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Dr. Donna Gessell

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Title: Professor, English
Phone: 706-864-1528
Email:

Office: Dunlap Hall, 206B, Dahlonega
Areas of Expertise: ): Eighteenth C. British, Milton, and Contemporary Literature; English Linguistics; English Pedagogy

Courses Taught

  • English Composition
  • Standard English Grammar
  • World Literature Survey
  • British Literature Survey
  • Milton
  • English Literature of the Restoration and Eighteenth Century
  • The Fiction of Jane Austen
  • The Novel
  • Plague Literature
  • Literary Criticism
  • Visions of Peace in East and West
  • Literature of Australia and New Zealand

Education

  • Ph. D., English, Case Western Reserve University, 1995
  • M.A., English, Case Western Reserve University, 1989
  • B.A., Honors in the Liberal Arts, Comparative Literature, The Ohio State University, 1976
  • B.S., English Education, The Ohio State University, 1976

Publications

“Peace Pedagogy from the Borderlines” Chapter. Routledge Handbook of Pacifism and Nonviolence; Routledge Handbooks in Philosophy. Co-authored with Drs. Renée Bricker, Yi Deng, and Michael Proulx. (2018).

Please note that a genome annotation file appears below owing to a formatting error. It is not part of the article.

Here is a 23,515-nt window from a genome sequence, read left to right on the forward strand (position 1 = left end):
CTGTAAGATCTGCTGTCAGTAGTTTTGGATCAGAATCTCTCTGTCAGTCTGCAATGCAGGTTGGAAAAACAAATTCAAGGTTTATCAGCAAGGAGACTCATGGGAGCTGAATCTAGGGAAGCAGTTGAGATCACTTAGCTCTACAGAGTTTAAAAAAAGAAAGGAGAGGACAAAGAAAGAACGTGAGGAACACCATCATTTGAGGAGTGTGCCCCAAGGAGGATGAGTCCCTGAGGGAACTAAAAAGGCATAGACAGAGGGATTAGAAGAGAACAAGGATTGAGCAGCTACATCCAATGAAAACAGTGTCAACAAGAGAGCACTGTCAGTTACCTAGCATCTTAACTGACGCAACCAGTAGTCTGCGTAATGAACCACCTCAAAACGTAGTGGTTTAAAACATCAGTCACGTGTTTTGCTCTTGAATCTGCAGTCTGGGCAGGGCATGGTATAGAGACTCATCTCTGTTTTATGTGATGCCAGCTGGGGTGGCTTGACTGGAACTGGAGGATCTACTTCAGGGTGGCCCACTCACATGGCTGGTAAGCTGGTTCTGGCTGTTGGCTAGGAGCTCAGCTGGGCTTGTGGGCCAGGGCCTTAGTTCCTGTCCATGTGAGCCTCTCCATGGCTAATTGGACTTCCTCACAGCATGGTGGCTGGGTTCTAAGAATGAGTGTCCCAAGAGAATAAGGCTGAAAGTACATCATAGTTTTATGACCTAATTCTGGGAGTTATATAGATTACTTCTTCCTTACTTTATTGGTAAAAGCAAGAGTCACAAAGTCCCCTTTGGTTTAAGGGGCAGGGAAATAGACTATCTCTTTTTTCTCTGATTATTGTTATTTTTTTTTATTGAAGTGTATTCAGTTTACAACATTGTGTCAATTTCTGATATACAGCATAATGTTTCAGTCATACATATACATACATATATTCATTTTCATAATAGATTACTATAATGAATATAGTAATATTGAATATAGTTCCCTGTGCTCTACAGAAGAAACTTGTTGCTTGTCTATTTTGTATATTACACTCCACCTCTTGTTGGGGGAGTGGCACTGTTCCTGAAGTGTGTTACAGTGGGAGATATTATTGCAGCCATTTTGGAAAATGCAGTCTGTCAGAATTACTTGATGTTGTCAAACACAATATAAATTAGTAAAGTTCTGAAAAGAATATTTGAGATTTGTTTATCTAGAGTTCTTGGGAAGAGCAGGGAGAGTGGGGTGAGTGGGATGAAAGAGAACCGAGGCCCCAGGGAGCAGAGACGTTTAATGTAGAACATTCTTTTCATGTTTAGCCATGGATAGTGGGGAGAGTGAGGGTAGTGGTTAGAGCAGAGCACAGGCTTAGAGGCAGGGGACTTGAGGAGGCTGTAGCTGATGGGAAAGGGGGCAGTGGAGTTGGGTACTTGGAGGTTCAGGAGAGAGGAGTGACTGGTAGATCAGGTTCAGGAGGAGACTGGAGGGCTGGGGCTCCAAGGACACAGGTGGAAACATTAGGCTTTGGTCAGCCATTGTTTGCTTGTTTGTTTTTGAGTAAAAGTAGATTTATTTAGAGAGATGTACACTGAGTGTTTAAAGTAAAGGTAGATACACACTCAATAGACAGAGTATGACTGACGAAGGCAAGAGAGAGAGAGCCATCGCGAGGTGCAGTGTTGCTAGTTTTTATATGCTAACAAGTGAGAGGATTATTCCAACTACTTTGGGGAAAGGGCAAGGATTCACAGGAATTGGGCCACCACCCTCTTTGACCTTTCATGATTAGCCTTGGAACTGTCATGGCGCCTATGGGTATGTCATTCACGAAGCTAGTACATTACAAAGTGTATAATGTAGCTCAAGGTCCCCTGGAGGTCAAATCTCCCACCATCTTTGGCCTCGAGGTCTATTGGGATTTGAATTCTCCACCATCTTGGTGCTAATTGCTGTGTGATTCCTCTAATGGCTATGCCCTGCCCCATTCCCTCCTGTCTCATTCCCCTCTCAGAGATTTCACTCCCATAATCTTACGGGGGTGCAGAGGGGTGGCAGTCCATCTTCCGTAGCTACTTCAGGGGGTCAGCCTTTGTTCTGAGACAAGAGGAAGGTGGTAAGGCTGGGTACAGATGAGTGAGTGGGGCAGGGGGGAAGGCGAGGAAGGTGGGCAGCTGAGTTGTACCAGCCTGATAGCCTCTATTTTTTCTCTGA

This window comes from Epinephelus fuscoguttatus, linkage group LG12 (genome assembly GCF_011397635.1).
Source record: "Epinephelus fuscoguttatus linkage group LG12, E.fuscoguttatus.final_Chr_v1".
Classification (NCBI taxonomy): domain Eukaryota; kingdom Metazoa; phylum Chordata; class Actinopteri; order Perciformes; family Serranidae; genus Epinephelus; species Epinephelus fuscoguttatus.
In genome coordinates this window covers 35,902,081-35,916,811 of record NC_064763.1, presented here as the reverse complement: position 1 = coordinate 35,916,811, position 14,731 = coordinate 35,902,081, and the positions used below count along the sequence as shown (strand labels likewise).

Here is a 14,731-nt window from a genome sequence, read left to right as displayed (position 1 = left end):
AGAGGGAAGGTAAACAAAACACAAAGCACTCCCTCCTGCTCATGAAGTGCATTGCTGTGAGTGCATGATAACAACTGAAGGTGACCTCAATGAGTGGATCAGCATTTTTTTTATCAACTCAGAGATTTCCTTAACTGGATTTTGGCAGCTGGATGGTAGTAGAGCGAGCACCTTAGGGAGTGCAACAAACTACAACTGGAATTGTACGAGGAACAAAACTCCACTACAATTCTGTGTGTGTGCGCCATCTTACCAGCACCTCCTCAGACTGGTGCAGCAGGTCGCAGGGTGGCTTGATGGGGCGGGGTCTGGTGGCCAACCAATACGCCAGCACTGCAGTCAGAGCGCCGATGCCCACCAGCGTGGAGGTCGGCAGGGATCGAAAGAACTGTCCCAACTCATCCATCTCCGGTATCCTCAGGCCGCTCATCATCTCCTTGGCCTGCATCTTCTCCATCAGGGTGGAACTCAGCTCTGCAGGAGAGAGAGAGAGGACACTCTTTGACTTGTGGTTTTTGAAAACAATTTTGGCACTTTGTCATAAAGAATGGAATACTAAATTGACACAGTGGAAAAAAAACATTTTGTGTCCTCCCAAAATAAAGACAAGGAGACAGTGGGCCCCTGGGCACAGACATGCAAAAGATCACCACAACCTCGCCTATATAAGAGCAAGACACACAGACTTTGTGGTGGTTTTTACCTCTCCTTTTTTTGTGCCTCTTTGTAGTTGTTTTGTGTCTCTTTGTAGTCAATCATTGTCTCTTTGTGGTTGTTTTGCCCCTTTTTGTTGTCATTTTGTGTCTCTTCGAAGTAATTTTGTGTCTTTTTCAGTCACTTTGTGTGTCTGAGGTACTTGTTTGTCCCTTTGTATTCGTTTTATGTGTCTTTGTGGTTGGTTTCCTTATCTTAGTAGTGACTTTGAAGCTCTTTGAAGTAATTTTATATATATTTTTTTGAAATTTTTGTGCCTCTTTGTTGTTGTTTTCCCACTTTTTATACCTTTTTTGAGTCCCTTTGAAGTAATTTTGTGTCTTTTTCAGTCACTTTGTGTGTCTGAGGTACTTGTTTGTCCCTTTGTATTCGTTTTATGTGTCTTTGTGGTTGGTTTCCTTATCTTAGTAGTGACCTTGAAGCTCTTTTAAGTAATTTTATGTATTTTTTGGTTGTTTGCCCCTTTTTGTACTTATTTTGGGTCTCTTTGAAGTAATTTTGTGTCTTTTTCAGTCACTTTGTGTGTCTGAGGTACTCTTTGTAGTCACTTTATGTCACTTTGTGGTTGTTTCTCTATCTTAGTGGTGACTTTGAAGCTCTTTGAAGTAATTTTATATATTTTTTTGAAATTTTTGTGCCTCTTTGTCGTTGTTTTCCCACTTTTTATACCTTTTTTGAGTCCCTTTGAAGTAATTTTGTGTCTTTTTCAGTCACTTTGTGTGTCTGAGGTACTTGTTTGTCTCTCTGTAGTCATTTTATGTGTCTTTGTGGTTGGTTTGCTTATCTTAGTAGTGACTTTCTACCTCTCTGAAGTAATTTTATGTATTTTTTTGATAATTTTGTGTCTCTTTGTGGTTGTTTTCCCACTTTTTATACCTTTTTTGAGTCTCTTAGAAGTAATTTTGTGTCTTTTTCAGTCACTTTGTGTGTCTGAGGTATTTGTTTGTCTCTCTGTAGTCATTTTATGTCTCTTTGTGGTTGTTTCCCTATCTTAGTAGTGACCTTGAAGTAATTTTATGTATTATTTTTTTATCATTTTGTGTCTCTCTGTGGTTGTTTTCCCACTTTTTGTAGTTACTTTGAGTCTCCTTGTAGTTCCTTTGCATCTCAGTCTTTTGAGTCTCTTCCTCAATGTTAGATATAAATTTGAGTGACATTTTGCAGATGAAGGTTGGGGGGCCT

“Never Ceasing to Be Ourselves”” A Review of Kat Meads’ In This Season of Rage and Melancholy Such Irrevocable Acts as These. Norman: Mongrel Empire Press, 2016. North Carolina Literary Review, (Forthcoming).

“Judith Ortiz Cofer and the Ecology of Creating Identity.” South Atlantic Review. Journal of the South Atlantic Modern Language Association, 82:3, (2017). 27-45.

“Civilization: Rereading Austen’s Constructed Utopia,” Nighthawks Open Institutional Repository. University of North Georgia. Web. <http://digitalcommons.northgeorgia.edu/alconf/2014/2014/3/>.

“What’s in Your Writing Tacklebox?” Contribute a Verse: A Guide to First Year Composition, ed. Tanya Long Bennett. Dahlonega: UPNG, (2015). 44-54.

“Beyond Magical Realism: Teaching Creative Thinking Using Gabriel García Márquez’s ‘The Handsomest Drowned Man in the World,’” Eureka Studies in Short Fiction. Eastern Kentucky University, 11/12 (2015). 84-94.

“Insomnia Well Spent”: A review of Kat Meads’ 2:12 a.m.: Essays. Nacogdoches: Stephen F. Austin Sate UP, 2013. North Carolina Literary Review, 24 (2015). 44-45.

“Reading Flannery O'Connor with Buddha Eyes: Constructing Grace.”  Eureka Studies in Short Fiction. Eastern Kentucky University, 10 (2011). 54-63.

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